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Question:

Differentiate $\tan ^{-1}\left(\frac{\mathrm{x}}{\sqrt{1-\mathrm{x}^{2}}}\right)$ with respect to $\sin ^{-1}\left(2 \mathrm{x} \sqrt{1-\mathrm{x}^{2}}\right)$, if $-\frac{1}{\sqrt{2}}<\mathrm{x}<\frac{1}{\sqrt{2}}$

Solution:

Let $u=\tan ^{-1}\left(\frac{x}{\sqrt{1-x^{2}}}\right)$ and $v=\sin ^{-1}\left(2 x \sqrt{1-x^{2}}\right)$.

We need to differentiate $u$ with respect to $v$ that is find $\frac{d u}{d v}$.

We have $u=\tan ^{-1}\left(\frac{x}{\sqrt{1-x^{2}}}\right)$

By substituting $x=\sin \theta$, we have

$\mathrm{u}=\tan ^{-1}\left(\frac{\sin \theta}{\sqrt{1-(\sin \theta)^{2}}}\right)$

$\Rightarrow \mathrm{u}=\tan ^{-1}\left(\frac{\sin \theta}{\sqrt{1-\sin ^{2} \theta}}\right)$

$\Rightarrow \mathrm{u}=\tan ^{-1}\left(\frac{\sin \theta}{\sqrt{\cos ^{2} \theta}}\right)\left[\because \sin ^{2} \theta+\cos ^{2} \theta=1\right]$

$\Rightarrow \mathrm{u}=\tan ^{-1}\left(\frac{\sin \theta}{\cos \theta}\right)$

$\Rightarrow \mathrm{u}=\tan ^{-1}(\tan \theta)$

Given $-\frac{1}{\sqrt{2}}<x<\frac{1}{\sqrt{2}} \Rightarrow x \in\left(-\frac{1}{\sqrt{2}}, \frac{1}{\sqrt{2}}\right)$

However, $x=\sin \theta$

$\Rightarrow \sin \theta \in\left(-\frac{1}{\sqrt{2}}, \frac{1}{\sqrt{2}}\right)$

$\Rightarrow \theta \in\left(-\frac{\pi}{4}, \frac{\pi}{4}\right)$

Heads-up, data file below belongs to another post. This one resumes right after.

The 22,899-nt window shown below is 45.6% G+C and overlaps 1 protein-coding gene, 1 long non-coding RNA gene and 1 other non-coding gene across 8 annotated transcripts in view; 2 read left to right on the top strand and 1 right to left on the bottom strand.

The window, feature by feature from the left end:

Hence, $u=\tan ^{-1}(\tan \theta)=\theta$

$\Rightarrow u=\sin ^{-1} x$

On differentiating $u$ with respect to $x$, we get

$\frac{\mathrm{du}}{\mathrm{dx}}=\frac{\mathrm{d}}{\mathrm{dx}}\left(\sin ^{-1} \mathrm{x}\right)$

We know $\frac{\mathrm{d}}{\mathrm{dx}}\left(\sin ^{-1} \mathrm{x}\right)=\frac{1}{\sqrt{1-\mathrm{x}^{2}}}$

$\therefore \frac{\mathrm{du}}{\mathrm{dx}}=\frac{1}{\sqrt{1-\mathrm{x}^{2}}}$

Now, we have $v=\sin ^{-1}\left(2 x \sqrt{1-x^{2}}\right)$

By substituting $x=\sin \theta$, we have

$v=\sin ^{-1}\left(2 \sin \theta \sqrt{1-(\sin \theta)^{2}}\right)$

$\Rightarrow v=\sin ^{-1}\left(2 \sin \theta \sqrt{1-\sin ^{2} \theta}\right)$

$\Rightarrow v=\sin ^{-1}\left(2 \sin \theta \sqrt{\cos ^{2} \theta}\right)\left[\because \sin ^{2} \theta+\cos ^{2} \theta=1\right]$

$\Rightarrow v=\sin ^{-1}(2 \sin \theta \cos \theta)$

$\Rightarrow v=\sin ^{-1}(\sin 2 \theta)$

However, $\theta \in\left(-\frac{\pi}{4}, \frac{\pi}{4}\right) \Rightarrow 2 \theta \in\left(-\frac{\pi}{2}, \frac{\pi}{2}\right)$

Hence, $v=\sin ^{-1}(\sin 2 \theta)=2 \theta$

$\Rightarrow v=2 \sin ^{-1}(x)$

On differentiating $v$ with respect to $x$, we get

$\frac{d v}{d x}=\frac{d}{d x}\left(2 \sin ^{-1} x\right)$

$\Rightarrow \frac{\mathrm{dv}}{\mathrm{dx}}=2 \frac{\mathrm{d}}{\mathrm{dx}}\left(\sin ^{-1} \mathrm{x}\right)$

We know $\frac{d}{d x}\left(\sin ^{-1} x\right)=\frac{1}{\sqrt{1-x^{2}}}$

$\Rightarrow \frac{d v}{d x}=2 \times \frac{1}{\sqrt{1-x^{2}}}$

$\therefore \frac{d v}{d x}=\frac{2}{\sqrt{1-x^{2}}}$

We have $\frac{\mathrm{du}}{\mathrm{dv}}=\frac{\frac{\mathrm{du}}{\mathrm{dx}}}{\frac{\mathrm{dv}}{\mathrm{dx}}}$

$\Rightarrow \frac{\mathrm{du}}{\mathrm{dv}}=\frac{\frac{1}{\sqrt{1-\mathrm{x}^{2}}}}{\frac{2}{\sqrt{1-\mathrm{x}^{2}}}}$

$\Rightarrow \frac{\mathrm{du}}{\mathrm{dv}}=\frac{1}{\sqrt{1-\mathrm{x}^{2}}} \times \frac{\sqrt{1-\mathrm{x}^{2}}}{2}$

$\therefore \frac{\mathrm{du}}{\mathrm{dv}}=\frac{1}{2}$

Thus, $\frac{\mathrm{du}}{\mathrm{dv}}=\frac{1}{2}$